INTERVIEW: Frigate Ecojet team still enthusiastic about project
Alexander Klimov, director of the Frigate Ecojet project, explains the concept behind the non-conventional passenger airliner
A couple of years ago you aggressively promoted the Frigate Ecojet project, the highly elliptical fuselage aircraft, as an efficient solution for the market segment which Boeing later called Middle of the Market (MoM). It is a medium- to short-range airliner, which has the operational economy of a widebody aircraft. More recently, however, your activity has somewhat reduced. What happened?
We bumped into a problem, which we had been aware of since the very dawn of the project. And it is not on our side either. For Frigate Ecojet, we need engines in the 18- to 23-ton thrust range, but what we have now are the obsolete Progress D-18T, Rolls-Royce Trent 500 and RB211, and Pratt & Whitney PW2000 options.
We have been waiting, and are still waiting, for the Aviadvigatel PD-18R and PS-90A20 to emerge, but these have not yet materialized. Boeing, for its 797 project which I aimed to replace both the 757 and 767 models, is talking to the world’s leading powerplant specialists, but the development phase would take anywhere between three and five years. So we decided to take a different approach, and Boeing basically gives us a head start for these years, because the 797 targets the same segment as our project. But we will make a four-engine aircraft.
You know the saying though that four engines is out of fashion. We see how the newest four-engined 747-8i is ceding market to the 777X and A350 twins, and this is even affecting the A380 sales, albeit in a different market segment…
Well, we are not on a catwalk you know. Quads naturally lose to twins for as long as they do not offer any convincing competitive advantages. One vivid example is the four-engined A340, which is going out of production while the A330 and A330neo are thriving. Overall optimization of the aircraft is more important than the number of engines. The four-engined version of Frigate Ecojet, which we dubbed Freejet, will have the same engine options as the new generation of narrowbodies: the PD-14, PW1400G, and CFM LEAP-1. Four engines unload the wing and allow for a lighter primary structure. Such engines can be mounted under the wing on long pylons, allowing for a one-piece slat and directing the fan slipstream away from the flaps, thus reducing noise levels.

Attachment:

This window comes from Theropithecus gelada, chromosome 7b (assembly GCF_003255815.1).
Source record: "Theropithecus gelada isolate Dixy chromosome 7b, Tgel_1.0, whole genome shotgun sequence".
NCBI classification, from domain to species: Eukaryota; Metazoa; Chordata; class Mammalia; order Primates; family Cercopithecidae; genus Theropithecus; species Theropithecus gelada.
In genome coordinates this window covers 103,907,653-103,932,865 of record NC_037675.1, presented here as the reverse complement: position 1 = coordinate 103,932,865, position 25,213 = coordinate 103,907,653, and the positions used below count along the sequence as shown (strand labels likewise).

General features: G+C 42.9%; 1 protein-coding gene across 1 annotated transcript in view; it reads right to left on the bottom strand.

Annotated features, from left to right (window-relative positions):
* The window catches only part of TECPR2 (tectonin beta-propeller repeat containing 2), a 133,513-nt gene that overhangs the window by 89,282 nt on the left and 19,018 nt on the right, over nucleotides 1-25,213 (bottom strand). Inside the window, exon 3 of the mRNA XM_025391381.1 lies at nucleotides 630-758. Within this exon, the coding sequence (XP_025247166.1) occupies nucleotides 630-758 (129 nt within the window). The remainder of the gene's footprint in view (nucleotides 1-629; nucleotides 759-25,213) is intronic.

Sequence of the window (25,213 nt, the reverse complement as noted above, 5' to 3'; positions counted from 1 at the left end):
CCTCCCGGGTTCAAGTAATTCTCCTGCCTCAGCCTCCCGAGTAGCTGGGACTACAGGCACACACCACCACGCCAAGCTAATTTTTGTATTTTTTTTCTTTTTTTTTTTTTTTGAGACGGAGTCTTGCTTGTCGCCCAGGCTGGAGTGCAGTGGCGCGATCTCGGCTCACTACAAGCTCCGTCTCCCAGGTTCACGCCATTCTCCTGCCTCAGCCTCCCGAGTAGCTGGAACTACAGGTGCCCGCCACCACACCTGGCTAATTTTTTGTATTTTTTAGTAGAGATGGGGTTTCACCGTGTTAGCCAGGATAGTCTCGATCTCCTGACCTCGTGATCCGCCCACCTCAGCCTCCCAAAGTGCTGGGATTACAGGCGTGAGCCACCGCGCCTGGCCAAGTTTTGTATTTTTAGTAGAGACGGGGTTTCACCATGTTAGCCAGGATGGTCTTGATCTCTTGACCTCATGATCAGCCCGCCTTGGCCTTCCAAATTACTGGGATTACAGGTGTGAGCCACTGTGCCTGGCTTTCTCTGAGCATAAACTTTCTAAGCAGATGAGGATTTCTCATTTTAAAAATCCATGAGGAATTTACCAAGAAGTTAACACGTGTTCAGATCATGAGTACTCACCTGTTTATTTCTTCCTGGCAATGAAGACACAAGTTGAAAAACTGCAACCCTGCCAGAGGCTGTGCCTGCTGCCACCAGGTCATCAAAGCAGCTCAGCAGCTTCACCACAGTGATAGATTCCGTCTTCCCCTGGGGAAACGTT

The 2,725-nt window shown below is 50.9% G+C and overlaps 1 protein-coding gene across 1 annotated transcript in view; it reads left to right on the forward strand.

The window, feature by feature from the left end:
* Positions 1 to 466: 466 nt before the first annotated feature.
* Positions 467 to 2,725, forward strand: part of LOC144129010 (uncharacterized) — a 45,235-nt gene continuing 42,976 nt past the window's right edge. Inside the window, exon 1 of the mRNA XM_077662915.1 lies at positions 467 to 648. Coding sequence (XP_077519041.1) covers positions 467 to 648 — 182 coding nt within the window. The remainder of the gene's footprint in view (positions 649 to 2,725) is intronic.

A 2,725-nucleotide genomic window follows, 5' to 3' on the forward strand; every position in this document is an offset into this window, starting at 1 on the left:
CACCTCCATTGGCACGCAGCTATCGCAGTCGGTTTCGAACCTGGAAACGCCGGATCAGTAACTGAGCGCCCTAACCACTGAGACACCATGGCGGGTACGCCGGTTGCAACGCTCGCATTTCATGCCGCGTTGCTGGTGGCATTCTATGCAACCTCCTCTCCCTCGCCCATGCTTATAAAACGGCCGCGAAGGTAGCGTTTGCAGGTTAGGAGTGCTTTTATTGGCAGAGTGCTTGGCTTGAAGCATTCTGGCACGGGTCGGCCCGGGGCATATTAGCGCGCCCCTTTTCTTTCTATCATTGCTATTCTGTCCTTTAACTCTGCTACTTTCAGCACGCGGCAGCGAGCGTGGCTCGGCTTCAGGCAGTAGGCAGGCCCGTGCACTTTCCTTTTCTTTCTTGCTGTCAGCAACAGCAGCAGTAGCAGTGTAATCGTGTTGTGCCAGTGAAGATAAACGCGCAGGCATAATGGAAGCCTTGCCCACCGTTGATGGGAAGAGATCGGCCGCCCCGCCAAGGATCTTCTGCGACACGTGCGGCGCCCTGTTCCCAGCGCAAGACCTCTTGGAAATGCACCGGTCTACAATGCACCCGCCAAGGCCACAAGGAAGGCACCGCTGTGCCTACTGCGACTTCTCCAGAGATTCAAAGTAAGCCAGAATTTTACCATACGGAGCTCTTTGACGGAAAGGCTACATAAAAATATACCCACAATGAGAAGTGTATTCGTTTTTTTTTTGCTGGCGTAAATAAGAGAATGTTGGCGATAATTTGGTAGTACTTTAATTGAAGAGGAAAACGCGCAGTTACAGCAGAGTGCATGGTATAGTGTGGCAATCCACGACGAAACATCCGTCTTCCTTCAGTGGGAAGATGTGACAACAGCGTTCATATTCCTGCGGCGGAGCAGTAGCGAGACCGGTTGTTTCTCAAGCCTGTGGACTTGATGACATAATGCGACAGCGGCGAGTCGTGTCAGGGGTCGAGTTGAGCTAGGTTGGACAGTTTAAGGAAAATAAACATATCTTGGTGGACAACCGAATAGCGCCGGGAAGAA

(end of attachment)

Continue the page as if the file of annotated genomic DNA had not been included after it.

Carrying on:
Our Freejet will be 15 dB quieter than the future ICAO Chapter 14 requirements. Thanks to a higher thrust-to-weight ratio, the required field length will not exceed 2,500 m, so the aircraft could be operated from city airports. Besides, we will implement the electric aircraft technology, meaning electro-hydrostatic and electromechanical actuators, an electric taxi system, electric air conditioning and anti-icing. This will eliminate the need for an air-bleed system, and will make the engines more efficient.
According to our estimates, the electric aircraft concept can reduce fuel burn by 8% to 12%, cut the take-off weight by 6% to 10%, and lower the direct operating costs by between 5% and 10%. As a result, we will get an aircraft with a seating capacity of between 250 and 300 passengers, and a range of 4,500 km. These performances are for the variant with the wing tanks only. But if we load fuel into the center wing tank as well, we will get a long-range version capable of flying to up to 8,000 km, and that is a significant part of the long-haul air transport segment. Also, this is all we can achieve in the framework of one baseline design. So the concept we are offering allows for a reduction in operating and ownership costs.
We believe that the airplane of the future must not only be “smart” (as in: incorporating digital technologies), environmentally friendly, and quiet, but also next to free of charge for the passengers to use. This is the only way commercial aviation can accomplish its mission in providing global mobility for travelers.
This brings the “free lunch” saying to mind…
We are striving to achieve a radical reduction in the aircraft-related costs, and are doing so with the help of the new digital economy. Today, a project can only be successful if it was designed as a platform from the start.
Before the end of the year we will be launching our TeTrA portal, a digital stock exchange to provide space for both free-of-charge and paid technology sharing related to design, production, MRO, operations, and ancillary revenues. Similar projects are being developed by Airbus and Boeing, but it seems to me that those are aimed primarily at intercepting new promising technologies before competitors can get a hold of them.
What we are trying to create is a digital design bureau, an open platform, which would make use of distributed design and other advanced technologies, thus reducing the cost of our Freejet’s development, production, and operation.
“We believe that the airplane of the future must not only be ‘smart’, environmentally friendly, and quiet, but also next to free of charge for the passengers to use”
Where does the Freejet fit in with the development strategy of the Russian aerospace industry? Are you counting on government funding?
It does not fit in at all. I will not comment on the projects currently under development by the United Aircraft Corporation, those are contemporary aircraft at best. We, by contrast, are making an aircraft of the future. We are not interested in government funding at all, we are working with private investors. Our Freejet will be created with the help pf digital distributed economy, not with budget money.
By Alexey Sinitsky
Russian Aviation Insider
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